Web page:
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Rajesh Rai | Phuentsholing

A 45-year-old woman, who was denied entry through Phuentsholing gate earlier this month called on authorities to streamline and make clearer protocols.

She went to Siliguri due to her partner’s dental problem, and said she was refused entry.

“My partner’s dental treatment was not complete and he had to stay a few more days. I decided to return to Bhutan via Phuentsholing,” she said. She had exited from Samtse.

“I asked a friend in the police to enquire about the protocol and I was informed people are allowed to enter by showing the citizenship identity card,” she said.

However, she was told to spend a week’s time before entering. There was another man, who she claimed was refused entry.

“It was in the evening and I didn’t have cash. Where was I supposed to stay? I borrowed some money and went back to Siliguri,” she said.

The woman said the protocol is not justified as it could get risky and dangerous for lone women travelling. She said that a printing shop owner in Jaigaon was worried and provided a number of an official from the task force in Phuentsholing.



Such a protocol was unfair, she said, pointing out that others who cannot voice out will have to suffer.

She said those coming in flights can directly go home from the airport.

“Everybody has the same risk of bringing in the virus and who will bear our expenses if we are to stay across the border to fulfil the protocols?” she asked.

As per the records with the Southern Covid-19 Taskforce (SC19TF), it was not the woman’s first trip to India. She had travelled out on May 9 this year, via Samtse, and entered the country on May 28 from Phuentsholing. She had cited medical reasons.

SC19TF chairperson, Kinlay Tshering said it was important to first understand that the international border is still closed and there is no thoroughfare for out and in travel movement.

“Initially, people were allowed for medical purposes, death-related cases, and for education and capacity-building programmes. Later, considering the need for economic revival, people who needed to travel for meetings from both the government and private sector were also allowed,” she said.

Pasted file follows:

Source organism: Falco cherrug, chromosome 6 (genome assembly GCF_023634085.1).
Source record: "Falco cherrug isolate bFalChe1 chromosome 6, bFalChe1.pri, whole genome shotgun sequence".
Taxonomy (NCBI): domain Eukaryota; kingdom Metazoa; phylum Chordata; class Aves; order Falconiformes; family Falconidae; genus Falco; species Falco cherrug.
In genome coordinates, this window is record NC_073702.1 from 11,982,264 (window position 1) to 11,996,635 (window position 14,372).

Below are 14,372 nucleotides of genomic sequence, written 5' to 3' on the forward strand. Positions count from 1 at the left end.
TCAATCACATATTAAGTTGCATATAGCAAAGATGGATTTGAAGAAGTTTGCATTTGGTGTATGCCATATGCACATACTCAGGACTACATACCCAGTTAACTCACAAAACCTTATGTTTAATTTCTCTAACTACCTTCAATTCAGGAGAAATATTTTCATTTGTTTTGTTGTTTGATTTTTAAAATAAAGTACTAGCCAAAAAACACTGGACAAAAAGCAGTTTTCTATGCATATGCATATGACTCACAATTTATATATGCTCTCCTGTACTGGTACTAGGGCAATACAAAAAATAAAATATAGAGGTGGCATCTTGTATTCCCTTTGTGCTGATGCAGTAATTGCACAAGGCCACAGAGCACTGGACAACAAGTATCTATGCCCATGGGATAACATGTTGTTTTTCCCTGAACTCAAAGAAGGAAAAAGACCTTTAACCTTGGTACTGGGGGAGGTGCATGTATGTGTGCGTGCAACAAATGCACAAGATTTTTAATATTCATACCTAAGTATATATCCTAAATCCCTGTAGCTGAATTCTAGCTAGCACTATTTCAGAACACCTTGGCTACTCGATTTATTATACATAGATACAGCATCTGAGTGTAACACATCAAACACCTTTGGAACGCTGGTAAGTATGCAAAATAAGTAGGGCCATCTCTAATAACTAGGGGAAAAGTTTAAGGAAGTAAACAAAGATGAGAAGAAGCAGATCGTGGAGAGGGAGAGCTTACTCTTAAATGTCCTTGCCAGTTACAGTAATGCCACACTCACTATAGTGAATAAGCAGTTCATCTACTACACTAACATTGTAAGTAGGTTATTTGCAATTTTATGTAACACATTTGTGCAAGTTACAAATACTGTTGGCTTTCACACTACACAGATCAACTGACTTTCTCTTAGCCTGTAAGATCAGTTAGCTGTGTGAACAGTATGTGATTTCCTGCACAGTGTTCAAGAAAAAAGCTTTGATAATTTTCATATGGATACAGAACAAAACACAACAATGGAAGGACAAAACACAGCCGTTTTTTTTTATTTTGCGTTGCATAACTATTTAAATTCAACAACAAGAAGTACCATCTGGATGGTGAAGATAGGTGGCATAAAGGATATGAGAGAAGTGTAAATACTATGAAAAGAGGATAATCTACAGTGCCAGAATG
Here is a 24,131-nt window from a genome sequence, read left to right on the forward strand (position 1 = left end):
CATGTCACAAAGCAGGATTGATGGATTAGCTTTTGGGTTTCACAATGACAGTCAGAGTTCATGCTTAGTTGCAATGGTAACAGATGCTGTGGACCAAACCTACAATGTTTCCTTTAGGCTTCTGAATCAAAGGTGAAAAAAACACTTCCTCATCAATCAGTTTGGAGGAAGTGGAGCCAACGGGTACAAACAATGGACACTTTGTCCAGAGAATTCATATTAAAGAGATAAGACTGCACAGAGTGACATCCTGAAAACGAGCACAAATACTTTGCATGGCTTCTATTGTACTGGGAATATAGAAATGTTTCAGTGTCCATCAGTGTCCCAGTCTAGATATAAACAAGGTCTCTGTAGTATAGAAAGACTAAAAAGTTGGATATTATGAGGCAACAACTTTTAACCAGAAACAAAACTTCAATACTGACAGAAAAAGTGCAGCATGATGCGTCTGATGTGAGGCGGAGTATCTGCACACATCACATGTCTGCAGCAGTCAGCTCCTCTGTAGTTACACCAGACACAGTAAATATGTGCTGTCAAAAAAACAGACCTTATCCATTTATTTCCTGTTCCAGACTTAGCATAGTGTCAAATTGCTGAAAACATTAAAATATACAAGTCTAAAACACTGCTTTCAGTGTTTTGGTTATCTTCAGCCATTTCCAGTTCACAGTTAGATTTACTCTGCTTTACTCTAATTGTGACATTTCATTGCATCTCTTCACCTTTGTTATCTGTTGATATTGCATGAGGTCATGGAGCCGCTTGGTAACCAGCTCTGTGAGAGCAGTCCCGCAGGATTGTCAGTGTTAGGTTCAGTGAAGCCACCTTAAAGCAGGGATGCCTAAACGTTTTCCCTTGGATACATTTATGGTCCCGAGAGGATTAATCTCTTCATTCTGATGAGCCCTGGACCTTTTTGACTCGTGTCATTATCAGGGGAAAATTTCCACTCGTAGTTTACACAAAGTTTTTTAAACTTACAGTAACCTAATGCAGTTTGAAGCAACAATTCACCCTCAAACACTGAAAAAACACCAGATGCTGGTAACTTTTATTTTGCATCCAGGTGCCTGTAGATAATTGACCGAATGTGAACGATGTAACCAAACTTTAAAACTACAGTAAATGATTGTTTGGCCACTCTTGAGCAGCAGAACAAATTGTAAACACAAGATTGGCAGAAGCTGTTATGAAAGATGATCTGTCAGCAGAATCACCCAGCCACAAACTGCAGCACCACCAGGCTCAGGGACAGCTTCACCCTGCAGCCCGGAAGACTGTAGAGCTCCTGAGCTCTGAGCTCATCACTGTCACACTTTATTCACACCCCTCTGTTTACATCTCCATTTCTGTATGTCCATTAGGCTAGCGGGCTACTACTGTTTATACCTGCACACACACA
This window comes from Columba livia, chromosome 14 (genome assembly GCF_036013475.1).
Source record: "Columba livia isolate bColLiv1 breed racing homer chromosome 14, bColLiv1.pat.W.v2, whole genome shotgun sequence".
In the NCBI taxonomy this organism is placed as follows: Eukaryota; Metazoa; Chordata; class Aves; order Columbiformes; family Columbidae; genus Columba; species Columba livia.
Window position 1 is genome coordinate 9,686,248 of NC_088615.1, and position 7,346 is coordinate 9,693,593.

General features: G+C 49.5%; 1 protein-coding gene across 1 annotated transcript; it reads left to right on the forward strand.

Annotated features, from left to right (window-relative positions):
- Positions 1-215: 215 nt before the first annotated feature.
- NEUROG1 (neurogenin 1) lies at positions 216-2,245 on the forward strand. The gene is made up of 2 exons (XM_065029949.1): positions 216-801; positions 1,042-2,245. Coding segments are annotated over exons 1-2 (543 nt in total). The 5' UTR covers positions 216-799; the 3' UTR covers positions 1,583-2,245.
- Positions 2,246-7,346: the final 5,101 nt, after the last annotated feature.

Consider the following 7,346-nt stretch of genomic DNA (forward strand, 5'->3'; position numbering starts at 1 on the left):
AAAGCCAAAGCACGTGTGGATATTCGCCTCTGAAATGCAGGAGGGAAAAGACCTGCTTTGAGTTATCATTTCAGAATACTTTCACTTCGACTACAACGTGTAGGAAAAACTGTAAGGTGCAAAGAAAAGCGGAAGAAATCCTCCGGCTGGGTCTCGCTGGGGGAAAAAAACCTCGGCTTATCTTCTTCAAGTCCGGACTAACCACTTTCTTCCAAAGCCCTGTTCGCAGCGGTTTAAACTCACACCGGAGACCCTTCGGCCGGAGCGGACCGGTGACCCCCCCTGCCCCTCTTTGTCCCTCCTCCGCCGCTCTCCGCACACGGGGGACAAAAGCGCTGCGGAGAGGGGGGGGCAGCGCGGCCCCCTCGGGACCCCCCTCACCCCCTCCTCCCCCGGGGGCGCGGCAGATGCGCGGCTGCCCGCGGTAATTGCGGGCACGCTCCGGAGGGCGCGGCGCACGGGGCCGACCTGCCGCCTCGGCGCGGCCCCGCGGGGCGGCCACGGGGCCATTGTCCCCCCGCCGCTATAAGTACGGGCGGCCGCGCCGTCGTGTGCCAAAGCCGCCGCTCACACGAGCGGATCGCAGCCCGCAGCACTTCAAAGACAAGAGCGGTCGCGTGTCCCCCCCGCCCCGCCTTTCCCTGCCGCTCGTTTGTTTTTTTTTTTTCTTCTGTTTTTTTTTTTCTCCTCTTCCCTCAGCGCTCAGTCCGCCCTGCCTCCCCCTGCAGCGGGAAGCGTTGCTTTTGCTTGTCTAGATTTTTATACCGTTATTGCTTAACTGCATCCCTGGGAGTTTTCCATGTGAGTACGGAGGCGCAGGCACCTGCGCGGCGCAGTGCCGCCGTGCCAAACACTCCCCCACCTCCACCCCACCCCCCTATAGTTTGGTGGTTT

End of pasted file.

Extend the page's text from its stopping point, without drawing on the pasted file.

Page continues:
However, the woman had gone from Samtse on July 30 and wanted to enter from Phuentsholing the next day on August 1. “Genuine cases such as medical and surgery would require seven days.”

As the woman had exited with her partner from Samtse, she told at the gate that her partner stayed back in India for a business purpose, while they went out on medical grounds.

“It is not good to take advantage of a situation like this. We are trying to protect our nation from new variants and monkeypox and that’s why the gate is still closed,” said chairman Kinlay Tshering.

She also said that SC19TF facilitates all genuine travels. SC19TF will not repeatedly facilitate those who don’t qualify the criteria, she added.

“If she really was having a problem, she could have exited and entered from Phuentsholing. Why did she travel to Samtse to exit and enter from Phuentsholing?” chairman Kinlay Tshering said.

“They think we wouldn’t know. This is not correct,” she said.

Kinlay Tshering said those who are using false medical reasons to travel will be restricted and deterred from doing so.



Meanwhile, SC19TF has been clear about the travel movements. Unless it is necessary, people will not be allowed to travel across the border until the international gate opens. The protocol was made stringent after some Bhutanese were found crossing the border for “petty issues.”

Sources in Phuentsholing said that a woman had gone across the border seven times for no particularly good reason.

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